At the beginning, tweet seemed so promising.
“I have an amazing job for a food writer who is at the beginning of her/his career,” it read. “Here are the details …”
But as more details emerged in the post offered by David Tamarkin, director of Conde Nast recipe site Epicurious.com, the job seemed … off.
“This is a full-time freelance position based in New York City,” he tweeted, outlining the duties: Write the site’s daily newsletter, pitch and write two to three articles and two to three galleries a week, update several articles and galleries a week so the site can stay competitive on search, build 30 recipes a month — “our most important editorial resource” — and complete “various administrative tasks.”
It was a lot of duties — some later pointed out it was like three jobs in one — but the terms that raised the biggest red flag? “Full-time freelance.”
Legally, that doesn’t exist. You could be a full-time freelancer and cobble together work like many do in today’s gig economy. But you can’t work full-time for a company that calls the shots on how you spend your time and still be classified as an independent contractor — in other words, a person who works on a project basis and gets no benefits.
As Doree Shafrir, podcast host and author of the novel Startup, put it:
“Some signs you might be an employee & not a freelancer: if your employer requires you to come into an office, dictates your hours, requires you to go to meetings, won’t allow you to work for competitors, and requires prior permission for absences.”
She added: “Your employer doesn’t get to arbitrarily decide if you’re an employee or freelance. If you’re paid as a freelancer and you’re sitting in a meeting at your office and you don’t get to leave until 6 or later, etc., you might want to place an anonymous call to the state Dept of Labor.”
Shafrir’s talking about a hot, if wonky-sounding, labor issue right now called employee misclassification, as more companies choose to hire independent contractors for work once reserved for employees — i.e., handling a company’s “most important editorial resource.” On-demand tech companies like Uber and Caviar run their businesses by employing masses of independent contractors.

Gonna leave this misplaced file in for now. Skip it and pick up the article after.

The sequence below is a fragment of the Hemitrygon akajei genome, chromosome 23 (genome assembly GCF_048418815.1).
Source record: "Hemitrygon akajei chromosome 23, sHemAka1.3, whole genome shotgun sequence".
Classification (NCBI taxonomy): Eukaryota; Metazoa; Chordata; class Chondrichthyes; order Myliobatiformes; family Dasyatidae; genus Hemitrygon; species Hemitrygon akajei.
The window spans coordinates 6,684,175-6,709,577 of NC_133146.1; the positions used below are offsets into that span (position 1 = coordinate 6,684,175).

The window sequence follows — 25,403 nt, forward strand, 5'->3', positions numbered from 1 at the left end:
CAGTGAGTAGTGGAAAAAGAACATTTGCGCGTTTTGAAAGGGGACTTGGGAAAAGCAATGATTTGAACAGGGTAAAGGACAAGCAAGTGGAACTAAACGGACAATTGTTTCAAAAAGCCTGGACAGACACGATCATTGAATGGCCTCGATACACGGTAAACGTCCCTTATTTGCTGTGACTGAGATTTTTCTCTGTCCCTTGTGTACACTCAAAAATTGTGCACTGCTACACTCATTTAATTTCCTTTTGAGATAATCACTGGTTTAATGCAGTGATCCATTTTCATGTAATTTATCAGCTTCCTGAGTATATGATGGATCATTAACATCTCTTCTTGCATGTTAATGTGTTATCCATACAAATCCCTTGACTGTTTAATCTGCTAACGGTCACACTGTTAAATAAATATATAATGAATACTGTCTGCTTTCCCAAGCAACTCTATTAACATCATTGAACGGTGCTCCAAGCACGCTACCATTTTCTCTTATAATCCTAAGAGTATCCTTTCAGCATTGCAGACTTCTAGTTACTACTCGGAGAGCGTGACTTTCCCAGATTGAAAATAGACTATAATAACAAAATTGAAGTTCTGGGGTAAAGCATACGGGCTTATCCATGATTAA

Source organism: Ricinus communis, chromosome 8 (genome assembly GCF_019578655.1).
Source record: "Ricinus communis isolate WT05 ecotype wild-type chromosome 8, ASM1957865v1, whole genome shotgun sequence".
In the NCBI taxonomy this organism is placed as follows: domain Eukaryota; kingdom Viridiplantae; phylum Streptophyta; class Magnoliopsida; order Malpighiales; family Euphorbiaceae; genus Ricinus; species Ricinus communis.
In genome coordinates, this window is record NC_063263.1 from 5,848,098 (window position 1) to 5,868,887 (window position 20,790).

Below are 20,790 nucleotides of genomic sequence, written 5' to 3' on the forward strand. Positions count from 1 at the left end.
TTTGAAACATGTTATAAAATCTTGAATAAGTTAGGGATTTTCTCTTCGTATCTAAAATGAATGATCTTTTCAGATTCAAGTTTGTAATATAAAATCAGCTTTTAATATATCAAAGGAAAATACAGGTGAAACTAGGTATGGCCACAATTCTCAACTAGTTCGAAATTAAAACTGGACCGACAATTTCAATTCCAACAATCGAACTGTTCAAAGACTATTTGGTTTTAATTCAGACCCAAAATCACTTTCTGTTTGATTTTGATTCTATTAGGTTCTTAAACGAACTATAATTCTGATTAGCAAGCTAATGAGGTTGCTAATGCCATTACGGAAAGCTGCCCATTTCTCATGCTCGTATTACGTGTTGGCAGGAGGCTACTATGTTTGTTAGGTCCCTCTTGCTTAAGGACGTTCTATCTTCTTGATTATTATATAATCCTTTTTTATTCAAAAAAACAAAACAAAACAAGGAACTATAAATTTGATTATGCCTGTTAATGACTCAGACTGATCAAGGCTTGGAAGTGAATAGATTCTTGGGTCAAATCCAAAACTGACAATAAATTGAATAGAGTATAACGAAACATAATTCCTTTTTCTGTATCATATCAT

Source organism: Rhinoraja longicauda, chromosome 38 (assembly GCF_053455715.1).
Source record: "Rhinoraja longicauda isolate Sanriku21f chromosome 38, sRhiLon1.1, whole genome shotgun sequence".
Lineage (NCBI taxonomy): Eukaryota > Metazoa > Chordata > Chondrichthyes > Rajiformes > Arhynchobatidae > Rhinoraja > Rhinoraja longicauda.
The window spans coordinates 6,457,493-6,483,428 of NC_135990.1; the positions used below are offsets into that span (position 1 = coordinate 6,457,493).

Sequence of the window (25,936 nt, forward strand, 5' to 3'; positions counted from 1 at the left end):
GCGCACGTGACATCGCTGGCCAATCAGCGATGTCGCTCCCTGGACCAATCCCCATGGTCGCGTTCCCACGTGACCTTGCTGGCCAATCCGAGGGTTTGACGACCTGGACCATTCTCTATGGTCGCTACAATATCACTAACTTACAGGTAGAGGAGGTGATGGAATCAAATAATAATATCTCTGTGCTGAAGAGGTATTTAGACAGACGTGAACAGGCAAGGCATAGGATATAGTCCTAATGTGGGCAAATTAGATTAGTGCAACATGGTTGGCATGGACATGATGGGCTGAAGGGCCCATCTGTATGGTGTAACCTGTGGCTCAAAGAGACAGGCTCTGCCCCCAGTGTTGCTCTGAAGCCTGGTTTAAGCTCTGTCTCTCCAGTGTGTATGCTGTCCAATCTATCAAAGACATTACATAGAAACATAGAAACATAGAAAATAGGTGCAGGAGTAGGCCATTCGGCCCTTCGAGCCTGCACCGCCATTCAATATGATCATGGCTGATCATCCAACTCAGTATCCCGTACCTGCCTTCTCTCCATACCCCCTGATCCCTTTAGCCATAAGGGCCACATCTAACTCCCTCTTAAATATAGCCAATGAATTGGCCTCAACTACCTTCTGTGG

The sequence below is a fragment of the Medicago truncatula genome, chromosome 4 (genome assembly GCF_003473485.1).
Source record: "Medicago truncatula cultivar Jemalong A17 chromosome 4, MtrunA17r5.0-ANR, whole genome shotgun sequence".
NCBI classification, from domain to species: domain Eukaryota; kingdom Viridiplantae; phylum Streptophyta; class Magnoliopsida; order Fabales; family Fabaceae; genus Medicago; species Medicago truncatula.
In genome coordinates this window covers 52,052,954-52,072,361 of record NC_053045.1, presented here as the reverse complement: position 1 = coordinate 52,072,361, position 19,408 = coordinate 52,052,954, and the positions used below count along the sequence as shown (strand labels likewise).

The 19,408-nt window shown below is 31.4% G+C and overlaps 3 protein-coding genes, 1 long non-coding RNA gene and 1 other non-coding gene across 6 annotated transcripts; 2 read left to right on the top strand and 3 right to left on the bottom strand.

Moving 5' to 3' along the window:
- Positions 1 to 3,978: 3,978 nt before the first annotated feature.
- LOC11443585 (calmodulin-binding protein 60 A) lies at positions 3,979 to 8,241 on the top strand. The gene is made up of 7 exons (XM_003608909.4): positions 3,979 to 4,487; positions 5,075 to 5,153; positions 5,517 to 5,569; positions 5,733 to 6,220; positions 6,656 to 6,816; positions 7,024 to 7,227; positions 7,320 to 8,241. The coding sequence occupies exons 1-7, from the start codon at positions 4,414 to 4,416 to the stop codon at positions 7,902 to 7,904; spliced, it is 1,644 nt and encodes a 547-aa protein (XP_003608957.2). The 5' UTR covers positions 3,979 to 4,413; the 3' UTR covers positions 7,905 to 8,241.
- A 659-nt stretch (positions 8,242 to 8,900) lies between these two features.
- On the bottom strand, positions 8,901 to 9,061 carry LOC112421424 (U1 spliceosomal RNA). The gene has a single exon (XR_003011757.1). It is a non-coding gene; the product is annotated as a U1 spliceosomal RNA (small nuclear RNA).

Independent contractors don’t get benefits, though some advocacy groups have been developing ways to get contractors benefits such as paid time off, overtime, and protection from sexual harassment.
Uber drivers and other kinds of gig workers have been fighting misclassification battles in court.
As for the Epicurious case, that was heard in the court of Twitter. Media Twitter promptly raged at Tamarkin, as well as reported his post to the New York Department of Labor. The DOL replied, via Twitter, that it was looking into the matter.
And fewer than two days after Tamarkin posted the job, he tweeted about some changes to the description.
“Some clarification on the EA job I tweeted about yesterday: This job will in fact be eligible for benefits, including health insurance, 401k, and sick leave. Also, ‘building 30 recipes a month’ refers to a data entry task — it is not recipe development.”
The incident feels like a sign of the times. To be sure, Conde Nast and Epicurious are not the first companies to create job descriptions that appear to break the employee-classification law, but that labor issues such as these are drawing attention and criticism from the masses is noteworthy. (One might argue that there’s more awareness because this kind of misclassification is so common.) It’s not hard to imagine a time when a job description like this might not have turned any heads.
Now, some are using it as a strategy to get journalists on board with the wave of unionization that has swept media organizations.
“If you work at epicurious and would like to hear about the unionization process or be put in touch with digital organizers, dm me,” tweeted Rafi Letzter, a staff writer at Live Science.
Tamarkin did not respond Thursday to a request for comment.